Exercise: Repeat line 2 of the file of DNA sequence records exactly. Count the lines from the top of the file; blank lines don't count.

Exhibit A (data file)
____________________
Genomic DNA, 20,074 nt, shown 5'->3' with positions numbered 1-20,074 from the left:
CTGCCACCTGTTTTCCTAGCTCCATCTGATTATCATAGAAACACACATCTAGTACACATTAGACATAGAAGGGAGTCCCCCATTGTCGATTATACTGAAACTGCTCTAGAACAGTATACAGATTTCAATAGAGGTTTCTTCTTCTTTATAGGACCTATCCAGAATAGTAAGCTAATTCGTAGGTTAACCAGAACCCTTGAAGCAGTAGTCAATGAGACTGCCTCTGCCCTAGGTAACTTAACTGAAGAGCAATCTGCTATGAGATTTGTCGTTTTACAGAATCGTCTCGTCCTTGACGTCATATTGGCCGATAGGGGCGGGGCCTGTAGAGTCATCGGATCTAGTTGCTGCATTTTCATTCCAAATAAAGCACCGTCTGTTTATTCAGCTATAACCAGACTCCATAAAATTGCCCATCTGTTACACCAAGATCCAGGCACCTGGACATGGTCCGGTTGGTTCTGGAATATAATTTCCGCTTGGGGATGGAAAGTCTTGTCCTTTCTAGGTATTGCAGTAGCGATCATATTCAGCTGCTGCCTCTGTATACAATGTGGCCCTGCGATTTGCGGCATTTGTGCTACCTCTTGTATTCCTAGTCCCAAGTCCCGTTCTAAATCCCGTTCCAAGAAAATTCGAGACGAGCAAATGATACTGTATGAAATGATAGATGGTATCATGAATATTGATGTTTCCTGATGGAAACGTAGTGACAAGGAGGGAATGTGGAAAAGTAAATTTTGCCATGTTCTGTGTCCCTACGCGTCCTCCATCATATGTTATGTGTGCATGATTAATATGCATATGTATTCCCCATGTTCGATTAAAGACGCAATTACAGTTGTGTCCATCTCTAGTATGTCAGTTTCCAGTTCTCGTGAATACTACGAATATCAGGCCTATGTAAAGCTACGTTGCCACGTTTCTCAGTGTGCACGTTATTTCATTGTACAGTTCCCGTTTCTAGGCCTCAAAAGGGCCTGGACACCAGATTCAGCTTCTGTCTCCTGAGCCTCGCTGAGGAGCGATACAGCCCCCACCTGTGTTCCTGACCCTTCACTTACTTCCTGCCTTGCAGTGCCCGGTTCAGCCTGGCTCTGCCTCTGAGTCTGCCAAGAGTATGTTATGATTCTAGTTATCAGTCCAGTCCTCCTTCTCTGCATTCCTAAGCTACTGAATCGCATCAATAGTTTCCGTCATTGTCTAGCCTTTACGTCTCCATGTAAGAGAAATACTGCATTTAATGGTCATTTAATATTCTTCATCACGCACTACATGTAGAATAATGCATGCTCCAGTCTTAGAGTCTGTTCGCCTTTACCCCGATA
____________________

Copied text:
CTGCCACCTGTTTTCCTAGCTCCATCTGATTATCATAGAAACACACATCTAGTACACATTAGACATAGAAGGGAGTCCCCCATTGTCGATTATACTGAAACTGCTCTAGAACAGTATACAGATTTCAATAGAGGTTTCTTCTTCTTTATAGGACCTATCCAGAATAGTAAGCTAATTCGTAGGTTAACCAGAACCCTTGAAGCAGTAGTCAATGAGACTGCCTCTGCCCTAGGTAACTTAACTGAAGAGCAATCTGCTATGAGATTTGTCGTTTTACAGAATCGTCTCGTCCTTGACGTCATATTGGCCGATAGGGGCGGGGCCTGTAGAGTCATCGGATCTAGTTGCTGCATTTTCATTCCAAATAAAGCACCGTCTGTTTATTCAGCTATAACCAGACTCCATAAAATTGCCCATCTGTTACACCAAGATCCAGGCACCTGGACATGGTCCGGTTGGTTCTGGAATATAATTTCCGCTTGGGGATGGAAAGTCTTGTCCTTTCTAGGTATTGCAGTAGCGATCATATTCAGCTGCTGCCTCTGTATACAATGTGGCCCTGCGATTTGCGGCATTTGTGCTACCTCTTGTATTCCTAGTCCCAAGTCCCGTTCTAAATCCCGTTCCAAGAAAATTCGAGACGAGCAAATGATACTGTATGAAATGATAGATGGTATCATGAATATTGATGTTTCCTGATGGAAACGTAGTGACAAGGAGGGAATGTGGAAAAGTAAATTTTGCCATGTTCTGTGTCCCTACGCGTCCTCCATCATATGTTATGTGTGCATGATTAATATGCATATGTATTCCCCATGTTCGATTAAAGACGCAATTACAGTTGTGTCCATCTCTAGTATGTCAGTTTCCAGTTCTCGTGAATACTACGAATATCAGGCCTATGTAAAGCTACGTTGCCACGTTTCTCAGTGTGCACGTTATTTCATTGTACAGTTCCCGTTTCTAGGCCTCAAAAGGGCCTGGACACCAGATTCAGCTTCTGTCTCCTGAGCCTCGCTGAGGAGCGATACAGCCCCCACCTGTGTTCCTGACCCTTCACTTACTTCCTGCCTTGCAGTGCCCGGTTCAGCCTGGCTCTGCCTCTGAGTCTGCCAAGAGTATGTTATGATTCTAGTTATCAGTCCAGTCCTCCTTCTCTGCATTCCTAAGCTACTGAATCGCATCAATAGTTTCCGTCATTGTCTAGCCTTTACGTCTCCATGTAAGAGAAATACTGCATTTAATGGTCATTTAATATTCTTCATCACGCACTACATGTAGAATAATGCATGCTCCAGTCTTAGAGTCTGTTCGCCTTTACCCCGATA